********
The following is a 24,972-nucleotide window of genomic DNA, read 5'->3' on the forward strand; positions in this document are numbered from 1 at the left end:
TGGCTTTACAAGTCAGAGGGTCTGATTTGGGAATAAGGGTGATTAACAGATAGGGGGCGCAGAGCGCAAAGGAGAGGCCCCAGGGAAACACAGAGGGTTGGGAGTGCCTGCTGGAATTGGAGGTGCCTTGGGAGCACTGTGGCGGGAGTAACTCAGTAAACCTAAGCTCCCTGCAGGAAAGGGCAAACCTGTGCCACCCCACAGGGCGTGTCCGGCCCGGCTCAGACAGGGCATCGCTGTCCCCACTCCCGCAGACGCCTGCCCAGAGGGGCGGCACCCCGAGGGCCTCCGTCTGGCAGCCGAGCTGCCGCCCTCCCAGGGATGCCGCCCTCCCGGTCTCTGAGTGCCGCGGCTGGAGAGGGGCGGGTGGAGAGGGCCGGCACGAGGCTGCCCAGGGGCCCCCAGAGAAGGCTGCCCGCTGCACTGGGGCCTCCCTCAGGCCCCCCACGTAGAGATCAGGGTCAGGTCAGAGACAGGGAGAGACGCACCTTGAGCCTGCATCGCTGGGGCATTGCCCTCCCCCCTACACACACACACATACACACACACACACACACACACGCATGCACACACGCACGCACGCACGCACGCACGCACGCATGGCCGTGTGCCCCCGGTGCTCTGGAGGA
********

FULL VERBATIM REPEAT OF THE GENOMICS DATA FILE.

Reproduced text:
The following is a 24,972-nucleotide window of genomic DNA, read 5'->3' on the forward strand; positions in this document are numbered from 1 at the left end:
TGGCTTTACAAGTCAGAGGGTCTGATTTGGGAATAAGGGTGATTAACAGATAGGGGGCGCAGAGCGCAAAGGAGAGGCCCCAGGGAAACACAGAGGGTTGGGAGTGCCTGCTGGAATTGGAGGTGCCTTGGGAGCACTGTGGCGGGAGTAACTCAGTAAACCTAAGCTCCCTGCAGGAAAGGGCAAACCTGTGCCACCCCACAGGGCGTGTCCGGCCCGGCTCAGACAGGGCATCGCTGTCCCCACTCCCGCAGACGCCTGCCCAGAGGGGCGGCACCCCGAGGGCCTCCGTCTGGCAGCCGAGCTGCCGCCCTCCCAGGGATGCCGCCCTCCCGGTCTCTGAGTGCCGCGGCTGGAGAGGGGCGGGTGGAGAGGGCCGGCACGAGGCTGCCCAGGGGCCCCCAGAGAAGGCTGCCCGCTGCACTGGGGCCTCCCTCAGGCCCCCCACGTAGAGATCAGGGTCAGGTCAGAGACAGGGAGAGACGCACCTTGAGCCTGCATCGCTGGGGCATTGCCCTCCCCCCTACACACACACACATACACACACACACACACACACACGCATGCACACACGCACGCACGCACGCACGCACGCACGCATGGCCGTGTGCCCCCGGTGCTCTGGAGGA